Elbon History, Family Crest & Coats of Arms
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When the ancestors of the Elbon family emigrated to England following the Norman Conquest in 1066 they brought their family name with them. They lived in Normandy where it was derived from the ancient English given name Albin, meaning white.
Early Origins of the Elbon family
The surname Elbon was first found in St. Taurin, Evreux, Normandy, in the year 980, as St. Aubyn. This distinguished name arrived with the Conqueror through Sir John Aubyn, and settled in Barnstaple in Devon, where he became a patron of Barnstable Abbey. The family were granted many estates and they were recorded under the name Alban in the Domesday Book.
Important Dates for the Elbon family
This web page shows only a small excerpt of our Elbon research. More information is included under the topic Early Elbon History in all our PDF Extended History products and printed products wherever possible.
Elbon Spelling Variations
Spelling variations in names were a common occurrence in the eras before English spelling was standardized a few hundred years ago. In the Middle Ages, even the literate regularly changed the spellings of their names as the English language incorporated elements of French, Latin, and other European languages. Many variations of the name Elbon have been found, including Albone, Allibone, Hallibone, Albin, Allbahn, Alibone, Allbones, Allbone, Alban, Aubyn, Aubyn, Aubin, Auban, Ellibone, Elbin, Ellban, Ellbone and many more.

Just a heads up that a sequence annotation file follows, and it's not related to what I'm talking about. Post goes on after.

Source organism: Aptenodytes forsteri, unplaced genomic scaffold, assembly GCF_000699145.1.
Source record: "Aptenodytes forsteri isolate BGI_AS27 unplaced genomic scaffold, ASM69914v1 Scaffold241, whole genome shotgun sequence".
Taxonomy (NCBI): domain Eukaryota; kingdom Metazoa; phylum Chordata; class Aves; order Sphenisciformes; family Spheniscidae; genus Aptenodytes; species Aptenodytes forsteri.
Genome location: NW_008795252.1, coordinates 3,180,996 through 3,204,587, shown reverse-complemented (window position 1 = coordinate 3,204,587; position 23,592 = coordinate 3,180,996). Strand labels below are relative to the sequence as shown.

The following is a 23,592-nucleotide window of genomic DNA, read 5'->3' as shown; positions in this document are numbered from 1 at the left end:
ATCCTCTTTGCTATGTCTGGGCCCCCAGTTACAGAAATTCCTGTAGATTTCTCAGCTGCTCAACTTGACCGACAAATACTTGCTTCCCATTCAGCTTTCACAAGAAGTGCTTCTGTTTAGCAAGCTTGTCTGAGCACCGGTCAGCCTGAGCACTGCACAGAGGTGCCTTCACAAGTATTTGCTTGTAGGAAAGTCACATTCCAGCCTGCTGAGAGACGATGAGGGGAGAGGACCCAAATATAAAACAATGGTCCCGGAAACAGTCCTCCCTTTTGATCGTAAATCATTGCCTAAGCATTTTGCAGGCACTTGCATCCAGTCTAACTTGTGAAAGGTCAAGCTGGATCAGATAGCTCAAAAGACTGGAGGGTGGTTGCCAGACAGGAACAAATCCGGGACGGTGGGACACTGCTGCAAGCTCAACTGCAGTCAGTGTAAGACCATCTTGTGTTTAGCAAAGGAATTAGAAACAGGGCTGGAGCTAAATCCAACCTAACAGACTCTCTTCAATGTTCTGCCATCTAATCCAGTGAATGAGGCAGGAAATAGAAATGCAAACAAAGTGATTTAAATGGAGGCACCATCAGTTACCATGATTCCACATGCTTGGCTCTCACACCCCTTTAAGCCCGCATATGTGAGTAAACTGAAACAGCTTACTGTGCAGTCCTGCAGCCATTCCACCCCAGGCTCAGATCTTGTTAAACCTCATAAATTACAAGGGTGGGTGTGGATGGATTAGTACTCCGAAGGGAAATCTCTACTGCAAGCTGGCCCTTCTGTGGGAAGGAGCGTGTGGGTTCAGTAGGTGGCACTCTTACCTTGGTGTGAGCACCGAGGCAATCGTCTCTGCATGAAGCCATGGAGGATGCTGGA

Early Notables of the Elbon family (pre 1700)
Outstanding amongst the family at this time was John Allibond (1597-1658), Master of Magdalen College School; Peter Allibond (1560-1629), an English translator of theological treatises from the French and Latin; Henry Albin (1624-1696), an English minister from Batcombe, Somerset who was...
Another 41 words (3 lines of text) are included under the topic Early Elbon Notables in all our PDF Extended History products and printed products wherever possible.
Migration of the Elbon family
For many English families, the social climate in England was oppressive and lacked opportunity for change. For such families, the shores of Ireland, Australia, and the New World beckoned. They left their homeland at great expense in ships that were overcrowded and full of disease. Many arrived after the long voyage sick, starving, and without a penny. But even those were greeted with greater opportunity than they could have experienced back home. Numerous English settlers who arrived in the United States and Canada at this time went on to make important contributions to the developing cultures of those countries. Many of those families went on to make significant contributions to the rapidly developing colonies in which they settled. Early North American records indicate many people bearing the name Elbon were among those contributors: Thomas Allibone who arrived in Philadelphia, Pennsylvania in 1813; Engel Albin settled in America in 1707.
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